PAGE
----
1733.Pp
1734This one disallows any connection from the entire cracker's
1735network to my host:
1736.Pp
1737.Dl "ipfw add deny ip from 123.45.67.0/24 to my.host.org"
1738.Pp
1739A first and efficient way to limit access (not using dynamic rules)
1740is the use of the following rules:
1741.Pp
1742.Dl "ipfw add allow tcp from any to any established"
1743.Dl "ipfw add allow tcp from net1 portlist1 to net2 portlist2 setup"
1744.Dl "ipfw add allow tcp from net3 portlist3 to net3 portlist3 setup"
1745.Dl "..."
1746.Dl "ipfw add deny tcp from any to any"
1747.Pp
1748The first rule will be a quick match for normal TCP packets,
1749but it will not match the initial SYN packet, which will be
1750matched by the
1751.Cm setup
1752rules only for selected source/destination pairs.
1753All other SYN packets will be rejected by the final
1754.Cm deny
1755rule.
1756.Pp
1757If you administer one or more subnets, you can take advantage of the
1758.Nm ipfw2
1759syntax to specify address sets and or-blocks and write extremely
1760compact rulesets which selectively enable services to blocks
1761of clients, as below:
1762.Pp
1763.Dl "goodguys=\*q{ 10.1.2.0/24{20,35,66,18} or 10.2.3.0/28{6,3,11} }\*q"
1764.Dl "badguys=\*q10.1.2.0/24{8,38,60}\*q"
1765.Dl ""
1766.Dl "ipfw add allow ip from ${goodguys} to any"
1767.Dl "ipfw add deny ip from ${badguys} to any"
1768.Dl "... normal policies ..."
1769.Pp
1770The
1771.Nm ipfw1
1772syntax would require a separate rule for each IP in the above
1773example.
1774.Ss DYNAMIC RULES
1775In order to protect a site from flood attacks involving fake
1776TCP packets, it is safer to use dynamic rules:
1777.Pp
1778.Dl "ipfw add check-state"
1779.Dl "ipfw add deny tcp from any to any established"
1780.Dl "ipfw add allow tcp from my-net to any setup keep-state"
1781.Pp
1782This will let the firewall install dynamic rules only for
1783those connection which start with a regular SYN packet coming
1784from the inside of our network.
1785Dynamic rules are checked when encountering the first
1786.Cm check-state
1787or
1788.Cm keep-state
1789rule.
1790A
1791.Cm check-state
1792rule should usually be placed near the beginning of the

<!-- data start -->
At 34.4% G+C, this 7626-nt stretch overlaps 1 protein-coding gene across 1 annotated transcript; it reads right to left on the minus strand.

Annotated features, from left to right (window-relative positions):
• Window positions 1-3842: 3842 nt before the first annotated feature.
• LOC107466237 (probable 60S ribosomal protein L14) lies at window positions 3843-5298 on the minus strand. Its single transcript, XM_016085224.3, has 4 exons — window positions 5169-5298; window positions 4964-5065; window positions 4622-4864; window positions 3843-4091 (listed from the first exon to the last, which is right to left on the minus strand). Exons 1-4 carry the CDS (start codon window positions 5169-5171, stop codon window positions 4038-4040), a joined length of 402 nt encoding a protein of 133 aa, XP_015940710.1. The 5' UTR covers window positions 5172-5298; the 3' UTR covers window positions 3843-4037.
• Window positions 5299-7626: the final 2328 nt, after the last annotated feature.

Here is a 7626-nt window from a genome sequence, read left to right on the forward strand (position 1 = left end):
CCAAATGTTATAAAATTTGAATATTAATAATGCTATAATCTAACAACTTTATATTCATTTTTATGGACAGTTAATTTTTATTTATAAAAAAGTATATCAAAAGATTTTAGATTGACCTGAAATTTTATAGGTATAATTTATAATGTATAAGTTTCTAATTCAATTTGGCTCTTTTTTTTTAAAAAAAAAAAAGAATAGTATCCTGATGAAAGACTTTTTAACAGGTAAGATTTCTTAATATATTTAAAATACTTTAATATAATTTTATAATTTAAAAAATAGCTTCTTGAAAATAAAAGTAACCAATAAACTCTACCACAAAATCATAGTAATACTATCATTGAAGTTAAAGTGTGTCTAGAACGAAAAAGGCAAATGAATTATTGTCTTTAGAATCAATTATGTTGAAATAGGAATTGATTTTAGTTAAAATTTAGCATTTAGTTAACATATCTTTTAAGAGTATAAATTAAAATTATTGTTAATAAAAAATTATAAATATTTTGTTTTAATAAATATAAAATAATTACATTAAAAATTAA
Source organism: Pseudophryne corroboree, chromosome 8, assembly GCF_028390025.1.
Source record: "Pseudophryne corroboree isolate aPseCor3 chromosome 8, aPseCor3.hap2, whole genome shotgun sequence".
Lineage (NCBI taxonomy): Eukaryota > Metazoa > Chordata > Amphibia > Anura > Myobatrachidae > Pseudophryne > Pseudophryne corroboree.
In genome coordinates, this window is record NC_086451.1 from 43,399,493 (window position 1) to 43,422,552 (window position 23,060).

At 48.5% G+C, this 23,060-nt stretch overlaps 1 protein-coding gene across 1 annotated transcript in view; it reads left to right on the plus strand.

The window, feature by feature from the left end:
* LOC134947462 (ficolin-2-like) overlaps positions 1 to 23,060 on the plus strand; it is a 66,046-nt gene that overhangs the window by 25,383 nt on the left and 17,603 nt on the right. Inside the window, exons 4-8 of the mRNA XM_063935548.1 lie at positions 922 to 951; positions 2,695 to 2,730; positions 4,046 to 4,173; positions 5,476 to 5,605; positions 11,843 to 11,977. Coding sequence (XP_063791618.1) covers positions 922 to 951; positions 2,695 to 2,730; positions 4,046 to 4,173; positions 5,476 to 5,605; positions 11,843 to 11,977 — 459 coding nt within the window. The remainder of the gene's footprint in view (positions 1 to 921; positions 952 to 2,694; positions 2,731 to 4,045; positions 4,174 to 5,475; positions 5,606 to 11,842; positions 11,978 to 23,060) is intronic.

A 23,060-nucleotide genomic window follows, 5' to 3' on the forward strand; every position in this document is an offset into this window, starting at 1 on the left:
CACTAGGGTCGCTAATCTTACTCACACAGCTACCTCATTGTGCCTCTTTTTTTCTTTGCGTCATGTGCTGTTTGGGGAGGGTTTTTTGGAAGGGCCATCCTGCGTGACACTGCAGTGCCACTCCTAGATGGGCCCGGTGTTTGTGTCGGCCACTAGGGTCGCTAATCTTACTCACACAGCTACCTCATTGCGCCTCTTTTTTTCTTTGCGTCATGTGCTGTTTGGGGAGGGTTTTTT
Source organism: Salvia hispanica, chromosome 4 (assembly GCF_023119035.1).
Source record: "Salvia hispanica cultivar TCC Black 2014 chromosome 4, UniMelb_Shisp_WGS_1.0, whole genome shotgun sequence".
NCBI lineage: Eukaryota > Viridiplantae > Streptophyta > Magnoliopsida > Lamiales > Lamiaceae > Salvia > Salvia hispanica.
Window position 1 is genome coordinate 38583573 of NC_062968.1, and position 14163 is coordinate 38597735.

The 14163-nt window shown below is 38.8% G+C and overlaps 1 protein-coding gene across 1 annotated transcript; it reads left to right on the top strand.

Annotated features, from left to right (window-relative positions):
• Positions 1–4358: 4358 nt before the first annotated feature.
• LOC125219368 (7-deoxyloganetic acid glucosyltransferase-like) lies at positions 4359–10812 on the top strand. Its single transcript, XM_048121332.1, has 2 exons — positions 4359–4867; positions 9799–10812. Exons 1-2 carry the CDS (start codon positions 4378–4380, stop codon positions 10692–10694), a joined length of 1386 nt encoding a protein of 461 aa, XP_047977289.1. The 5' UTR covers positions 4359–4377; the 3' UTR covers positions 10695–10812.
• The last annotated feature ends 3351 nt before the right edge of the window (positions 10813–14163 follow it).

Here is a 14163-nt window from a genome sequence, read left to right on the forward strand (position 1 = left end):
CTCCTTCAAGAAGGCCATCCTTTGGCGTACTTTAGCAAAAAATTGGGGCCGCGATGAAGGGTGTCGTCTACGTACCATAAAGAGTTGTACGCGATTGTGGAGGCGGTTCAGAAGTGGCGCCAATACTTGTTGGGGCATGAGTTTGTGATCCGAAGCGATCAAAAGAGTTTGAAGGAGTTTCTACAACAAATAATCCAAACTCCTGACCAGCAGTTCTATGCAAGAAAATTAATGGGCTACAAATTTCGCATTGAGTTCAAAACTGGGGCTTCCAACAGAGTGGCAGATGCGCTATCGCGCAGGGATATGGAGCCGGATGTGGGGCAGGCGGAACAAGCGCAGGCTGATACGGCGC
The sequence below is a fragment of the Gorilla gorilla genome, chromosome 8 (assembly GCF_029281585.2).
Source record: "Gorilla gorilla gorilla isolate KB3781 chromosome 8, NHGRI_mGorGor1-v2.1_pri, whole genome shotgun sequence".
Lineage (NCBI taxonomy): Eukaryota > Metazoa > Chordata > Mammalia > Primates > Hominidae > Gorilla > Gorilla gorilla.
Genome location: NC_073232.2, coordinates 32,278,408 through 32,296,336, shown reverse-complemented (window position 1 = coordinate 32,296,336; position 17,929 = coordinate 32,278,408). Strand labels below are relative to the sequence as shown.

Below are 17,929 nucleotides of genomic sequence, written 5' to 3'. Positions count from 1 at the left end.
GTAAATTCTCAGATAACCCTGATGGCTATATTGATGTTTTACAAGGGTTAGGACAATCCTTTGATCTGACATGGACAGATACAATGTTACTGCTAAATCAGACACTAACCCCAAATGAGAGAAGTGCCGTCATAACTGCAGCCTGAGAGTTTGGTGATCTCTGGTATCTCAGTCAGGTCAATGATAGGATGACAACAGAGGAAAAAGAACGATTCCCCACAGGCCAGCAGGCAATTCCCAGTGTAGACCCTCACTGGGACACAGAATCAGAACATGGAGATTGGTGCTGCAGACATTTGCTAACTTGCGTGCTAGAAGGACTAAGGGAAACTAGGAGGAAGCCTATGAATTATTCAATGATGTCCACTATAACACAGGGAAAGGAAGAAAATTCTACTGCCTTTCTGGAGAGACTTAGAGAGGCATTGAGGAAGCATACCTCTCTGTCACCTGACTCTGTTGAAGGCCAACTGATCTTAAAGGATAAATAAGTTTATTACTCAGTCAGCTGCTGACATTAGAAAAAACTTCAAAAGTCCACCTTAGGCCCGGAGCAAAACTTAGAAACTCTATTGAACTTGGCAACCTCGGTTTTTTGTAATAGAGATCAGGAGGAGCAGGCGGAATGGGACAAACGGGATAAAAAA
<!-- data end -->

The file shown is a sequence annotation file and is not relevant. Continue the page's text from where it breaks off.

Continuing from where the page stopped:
1793ruleset to minimize the amount of work scanning the ruleset.
1794Your mileage may vary.
1795.Pp
1796To limit the number of connections a user can open
1797you can use the following type of rules:
1798.Pp
1799.Dl "ipfw add allow tcp from my-net/24 to any setup limit src-addr 10"
1800.Dl "ipfw add allow tcp from any to me setup limit src-addr 4"
1801.Pp
1802The former (assuming it runs on a gateway) will allow each host
1803on a /24 network to open at most 10 TCP connections.
1804The latter can be placed on a server to make sure that a single
1805client does not use more than 4 simultaneous connections.
1806.Pp
1807.Em BEWARE :
1808stateful rules can be subject to denial-of-service attacks
1809by a SYN-flood which opens a huge number of dynamic rules.
1810The effects of such attacks can be partially limited by
1811acting on a set of
1812.Xr sysctl 8
1813variables which control the operation of the firewall.
1814.Pp
1815Here is a good usage of the
1816.Cm list
1817command to see accounting records and timestamp information:
1818.Pp
1819.Dl ipfw -at list
1820.Pp
1821or in short form without timestamps:
1822.Pp
1823.Dl ipfw -a list
1824.Pp
1825which is equivalent to:
1826.Pp
1827.Dl ipfw show
1828.Pp
1829Next rule diverts all incoming packets from 192.168.2.0/24
1830to divert port 5000:
1831.Pp
1832.Dl ipfw divert 5000 ip from 192.168.2.0/24 to any in
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1833.Ss TRAFFIC SHAPING
1834The following rules show some of the applications of
1835.Nm
1836and
1837.Xr dummynet 4
1838for simulations and the like.
1839.Pp
1840This rule drops random incoming packets with a probability
1841of 5%:
1842.Pp
1843.Dl "ipfw add prob 0.05 deny ip from any to any in"
1844.Pp
1845A similar effect can be achieved making use of dummynet pipes:
1846.Pp
1847.Dl "ipfw add pipe 10 ip from any to any"
1848.Dl "ipfw pipe 10 config plr 0.05"
1849.Pp
1850We can use pipes to artificially limit bandwidth, e.g. on a
1851machine acting as a router, if we want to limit traffic from
1852local clients on 192.168.2.0/24 we do:
1853.Pp
1854.Dl "ipfw add pipe 1 ip from 192.168.2.0/24 to any out"
1855.Dl "ipfw pipe 1 config bw 300Kbit/s queue 50KBytes"
1856.Pp
1857note that we use the
1858.Cm out
1859modifier so that the rule is not used twice.
1860Remember in fact that
1861.Nm
1862rules are checked both on incoming and outgoing packets.
1863.Pp
1864Should we want to simulate a bidirectional link with bandwidth
1865limitations, the correct way is the following:
1866.Pp
1867.Dl "ipfw add pipe 1 ip from any to any out"
1868.Dl "ipfw add pipe 2 ip from any to any in"
1869.Dl "ipfw pipe 1 config bw 64Kbit/s queue 10Kbytes"
1870.Dl "ipfw pipe 2 config bw 64Kbit/s queue 10Kbytes"
1871.Pp
1872The above can be very useful, e.g. if you want to see how
1873your fancy Web page will look for a residential user who
1874is connected only through a slow link.
1875You should not use only one pipe for both directions, unless